Burnout is real.
Before I knew I was a highly sensitive person (HSP), I suffered burnout at work not just once but several times. And I didn’t know how to cope with it.
Instead, I turned inward.
I thought I didn’t have what it took to deal with the pressure. But the truth is, everyone is vulnerable to burnout. Though HSPs are more prone to it, burnout is an epidemic in our society that glamorizes the hustle and the daily grind.
Unfortunately, how we approach work is drilled into our heads, which is it’s common for anyone (including non-HSPs) to burn out and burn out fast.
When I found out I was an HSP after years of experiencing burnout at work, it all made sense, but it wasn’t my sensitivity to blame — there were so many other factors.
But with burnout being so common, HSPs have an advantage:
HSPs can sense when it’s time to take a break, and we’re very in tuned to our needs. We already have the skills and the tools to protect us from burning out. And if we do find ourselves burned out, we have what it takes to get out of an overwhelming, demanding, or toxic environment, or take a step back from work (even if we love what we do).
If you know you’re an HSP, it’s important to be proactive in avoiding burnout. Fortunately, you have what it takes to protect yourself.
Here is a closer look at how burnout impacts HSPs, plus ways to survive burnout based on my own experience.
Why HSPs tend to burnout faster
It’s important to note that HSPs are not the only ones unprotected from burnout. It’s an all-too common emotional problem across the world.
But there are additional factors that cause HSPs to be more vulnerable to burnout, such as:
- A higher need to rest — Our strengths take up a lot of energy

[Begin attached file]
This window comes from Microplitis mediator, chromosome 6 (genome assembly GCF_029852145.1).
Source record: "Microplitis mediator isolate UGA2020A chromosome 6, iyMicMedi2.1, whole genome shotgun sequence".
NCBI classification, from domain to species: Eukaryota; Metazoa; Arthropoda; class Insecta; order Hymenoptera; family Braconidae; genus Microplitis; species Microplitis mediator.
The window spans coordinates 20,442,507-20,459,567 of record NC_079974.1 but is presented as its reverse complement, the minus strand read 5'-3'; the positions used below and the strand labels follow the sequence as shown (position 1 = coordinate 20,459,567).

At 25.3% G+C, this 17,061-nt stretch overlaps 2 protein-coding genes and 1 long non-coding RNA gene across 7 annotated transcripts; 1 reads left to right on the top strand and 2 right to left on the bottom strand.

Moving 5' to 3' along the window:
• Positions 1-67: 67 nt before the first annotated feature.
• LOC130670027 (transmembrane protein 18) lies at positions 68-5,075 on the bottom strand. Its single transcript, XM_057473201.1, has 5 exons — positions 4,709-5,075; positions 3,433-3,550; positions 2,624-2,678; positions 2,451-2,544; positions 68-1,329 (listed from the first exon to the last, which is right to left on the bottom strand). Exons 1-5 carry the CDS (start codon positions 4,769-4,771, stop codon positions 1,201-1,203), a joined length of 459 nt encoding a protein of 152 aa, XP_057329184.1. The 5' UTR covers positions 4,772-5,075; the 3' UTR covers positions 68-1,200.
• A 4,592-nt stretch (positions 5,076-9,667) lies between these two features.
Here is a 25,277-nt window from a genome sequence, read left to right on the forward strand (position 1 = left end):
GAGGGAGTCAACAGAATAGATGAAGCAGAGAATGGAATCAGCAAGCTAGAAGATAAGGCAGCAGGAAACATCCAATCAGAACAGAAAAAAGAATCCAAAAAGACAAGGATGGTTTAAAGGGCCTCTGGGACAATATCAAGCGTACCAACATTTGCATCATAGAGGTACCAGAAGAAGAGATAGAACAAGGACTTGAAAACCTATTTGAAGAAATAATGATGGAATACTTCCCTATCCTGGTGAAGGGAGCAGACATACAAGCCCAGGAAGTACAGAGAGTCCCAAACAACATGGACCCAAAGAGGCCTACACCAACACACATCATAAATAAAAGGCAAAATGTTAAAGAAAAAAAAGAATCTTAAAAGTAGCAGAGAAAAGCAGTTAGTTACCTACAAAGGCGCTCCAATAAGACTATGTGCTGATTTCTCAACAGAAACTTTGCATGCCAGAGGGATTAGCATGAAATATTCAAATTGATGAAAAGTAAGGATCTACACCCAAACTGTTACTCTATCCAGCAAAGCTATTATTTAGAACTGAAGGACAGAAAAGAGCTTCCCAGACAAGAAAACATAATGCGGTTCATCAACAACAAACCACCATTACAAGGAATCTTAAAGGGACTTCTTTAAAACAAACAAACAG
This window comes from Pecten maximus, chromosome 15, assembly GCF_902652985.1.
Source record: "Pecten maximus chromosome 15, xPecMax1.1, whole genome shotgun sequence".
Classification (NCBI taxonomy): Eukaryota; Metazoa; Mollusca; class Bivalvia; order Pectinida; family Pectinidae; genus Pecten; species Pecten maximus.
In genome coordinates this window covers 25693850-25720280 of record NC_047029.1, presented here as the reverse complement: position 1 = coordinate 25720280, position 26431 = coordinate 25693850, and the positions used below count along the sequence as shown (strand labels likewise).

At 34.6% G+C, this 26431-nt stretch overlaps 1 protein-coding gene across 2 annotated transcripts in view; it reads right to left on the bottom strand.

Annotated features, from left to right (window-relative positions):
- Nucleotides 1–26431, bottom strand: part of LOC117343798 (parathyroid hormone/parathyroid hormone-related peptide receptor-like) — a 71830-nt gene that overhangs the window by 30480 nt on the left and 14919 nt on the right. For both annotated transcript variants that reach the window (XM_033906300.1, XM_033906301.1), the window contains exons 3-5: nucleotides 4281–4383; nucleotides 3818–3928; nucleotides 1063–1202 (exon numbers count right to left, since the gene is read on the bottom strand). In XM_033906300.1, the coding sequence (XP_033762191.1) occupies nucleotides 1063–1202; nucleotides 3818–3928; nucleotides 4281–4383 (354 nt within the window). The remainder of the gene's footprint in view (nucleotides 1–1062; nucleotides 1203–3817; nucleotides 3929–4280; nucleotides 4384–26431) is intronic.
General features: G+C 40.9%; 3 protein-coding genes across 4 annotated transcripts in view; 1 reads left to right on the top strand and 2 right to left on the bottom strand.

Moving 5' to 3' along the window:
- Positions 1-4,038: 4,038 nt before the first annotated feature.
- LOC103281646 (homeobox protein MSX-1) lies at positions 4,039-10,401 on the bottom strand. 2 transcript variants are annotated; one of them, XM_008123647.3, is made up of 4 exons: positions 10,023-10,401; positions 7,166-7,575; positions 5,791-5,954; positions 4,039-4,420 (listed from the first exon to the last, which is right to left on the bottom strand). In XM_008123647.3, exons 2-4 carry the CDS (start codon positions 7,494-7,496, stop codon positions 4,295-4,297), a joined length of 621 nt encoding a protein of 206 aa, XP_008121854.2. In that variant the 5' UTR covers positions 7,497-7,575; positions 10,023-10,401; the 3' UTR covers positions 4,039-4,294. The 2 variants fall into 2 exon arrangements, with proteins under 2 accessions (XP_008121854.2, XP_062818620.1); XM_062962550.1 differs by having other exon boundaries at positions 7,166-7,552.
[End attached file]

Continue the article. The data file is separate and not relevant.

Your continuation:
- Sensitive to physical space — fluorescent lights, chatter, etc.
- Our desire to do work that is meaningful — being understimulated can also cause burnout
- Deep empathy — we absorb and carry other people’s emotions
- Attentive to detail — we constantly notice subtleties, putting our brains into overdrive
Signs of burnout
Burnout creeps up fast. There are physical signs to look out for, such as:
- Tension headaches
- Feeling sick and achy
Mentally, I often hear my clients say:
“I don’t have time to do anything else.”
“I’m having a hard time sleeping.”
“I just don’t have the energy to do the work.”
“I’m not doing what I love.”
“I don’t feel creative.”
“I have nightmares about work.”
Constant negative talk about work is a big sign. If you find yourself talking to your friends and family about how much you can’t stand your job, you constantly complain to your coworkers, and you feel as if you never leave work (because you’re always talking about it), you might be experiencing burnout.
Additionally, people close to you might notice you withdrawing from responsibilities outside of work, social events, or hobbies that usually bring you joy.
Emotionally, you went into the job feeling excited and confident only to feel like an imposter or a failure. You find yourself questioning your talents and skills.
When you are constantly questioning your abilities, this is burnout attacking your emotional wisdom, which can do a lot of damage to your self-esteem. You might feel shame, guilt, helpless, or incompetent. Instead of feeling like an empowered HSP, you fall into the danger zone — known as “survival mode.”
Why understimulation is just as dangerous as overstimulation
Just because HSPs get overwhelmed easily doesn’t mean we don’t need stimulation. I like to think of HSPs as “emotional minimalist” as we need to be cautious about how we spend our energy.
Energy is our emotional currency and we have to be careful not to spend it too fast.
I love this quote:
“The only difference between a rut and a grave are the dimensions.”
For an HSP, feeling like we’re not doing meaningful work or we’re just downright bored, it’s not uncommon to feel empty (or dramatically speaking — dead inside).
I’ve been in certain environments and have done work that is so incredibly boring that my creative abilities just falls to wayside.
As an HSP, the dangers of being understimulated are not talked about as often as overstimulation, but it can be just as emotionally draining. In fact, both HSPs and non-HSPs do their best with an optimal amount of stimulation
At work, feeling understimulated can happen when:
- There are too many decision makers and not enough room for you to express new ideas
- Your work has to go through a rigorous approval process before you can complete it
- You spend too much of your time doing mindless or “busy” work
- You find yourself working on projects that lack purpose
Ways to prevent burnout